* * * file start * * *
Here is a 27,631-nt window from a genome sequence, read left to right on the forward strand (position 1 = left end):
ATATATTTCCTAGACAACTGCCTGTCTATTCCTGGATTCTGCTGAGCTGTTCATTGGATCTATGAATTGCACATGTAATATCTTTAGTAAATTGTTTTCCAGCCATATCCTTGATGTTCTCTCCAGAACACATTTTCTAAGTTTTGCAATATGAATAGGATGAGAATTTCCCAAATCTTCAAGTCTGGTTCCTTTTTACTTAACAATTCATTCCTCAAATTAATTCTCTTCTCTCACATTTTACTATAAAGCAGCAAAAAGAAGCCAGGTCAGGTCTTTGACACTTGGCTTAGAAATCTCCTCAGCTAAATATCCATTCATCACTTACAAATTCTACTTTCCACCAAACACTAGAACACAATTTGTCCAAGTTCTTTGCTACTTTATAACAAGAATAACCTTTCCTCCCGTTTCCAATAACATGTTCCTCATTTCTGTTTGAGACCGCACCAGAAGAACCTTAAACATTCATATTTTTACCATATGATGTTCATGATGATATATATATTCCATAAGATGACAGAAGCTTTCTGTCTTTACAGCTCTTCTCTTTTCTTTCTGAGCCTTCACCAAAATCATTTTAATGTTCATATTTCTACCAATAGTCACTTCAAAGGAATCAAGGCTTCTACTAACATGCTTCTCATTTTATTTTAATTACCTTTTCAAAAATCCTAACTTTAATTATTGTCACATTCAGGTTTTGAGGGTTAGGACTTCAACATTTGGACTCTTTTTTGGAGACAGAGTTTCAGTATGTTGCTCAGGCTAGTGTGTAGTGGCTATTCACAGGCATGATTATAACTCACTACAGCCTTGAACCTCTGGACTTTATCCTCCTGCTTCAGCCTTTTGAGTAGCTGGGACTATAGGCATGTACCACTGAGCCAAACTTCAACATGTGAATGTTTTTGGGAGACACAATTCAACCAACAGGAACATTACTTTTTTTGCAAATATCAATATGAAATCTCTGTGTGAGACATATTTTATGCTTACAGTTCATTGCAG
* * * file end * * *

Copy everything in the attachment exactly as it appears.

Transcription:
Here is a 27,631-nt window from a genome sequence, read left to right on the forward strand (position 1 = left end):
ATATATTTCCTAGACAACTGCCTGTCTATTCCTGGATTCTGCTGAGCTGTTCATTGGATCTATGAATTGCACATGTAATATCTTTAGTAAATTGTTTTCCAGCCATATCCTTGATGTTCTCTCCAGAACACATTTTCTAAGTTTTGCAATATGAATAGGATGAGAATTTCCCAAATCTTCAAGTCTGGTTCCTTTTTACTTAACAATTCATTCCTCAAATTAATTCTCTTCTCTCACATTTTACTATAAAGCAGCAAAAAGAAGCCAGGTCAGGTCTTTGACACTTGGCTTAGAAATCTCCTCAGCTAAATATCCATTCATCACTTACAAATTCTACTTTCCACCAAACACTAGAACACAATTTGTCCAAGTTCTTTGCTACTTTATAACAAGAATAACCTTTCCTCCCGTTTCCAATAACATGTTCCTCATTTCTGTTTGAGACCGCACCAGAAGAACCTTAAACATTCATATTTTTACCATATGATGTTCATGATGATATATATATTCCATAAGATGACAGAAGCTTTCTGTCTTTACAGCTCTTCTCTTTTCTTTCTGAGCCTTCACCAAAATCATTTTAATGTTCATATTTCTACCAATAGTCACTTCAAAGGAATCAAGGCTTCTACTAACATGCTTCTCATTTTATTTTAATTACCTTTTCAAAAATCCTAACTTTAATTATTGTCACATTCAGGTTTTGAGGGTTAGGACTTCAACATTTGGACTCTTTTTTGGAGACAGAGTTTCAGTATGTTGCTCAGGCTAGTGTGTAGTGGCTATTCACAGGCATGATTATAACTCACTACAGCCTTGAACCTCTGGACTTTATCCTCCTGCTTCAGCCTTTTGAGTAGCTGGGACTATAGGCATGTACCACTGAGCCAAACTTCAACATGTGAATGTTTTTGGGAGACACAATTCAACCAACAGGAACATTACTTTTTTTGCAAATATCAATATGAAATCTCTGTGTGAGACATATTTTATGCTTACAGTTCATTGCAG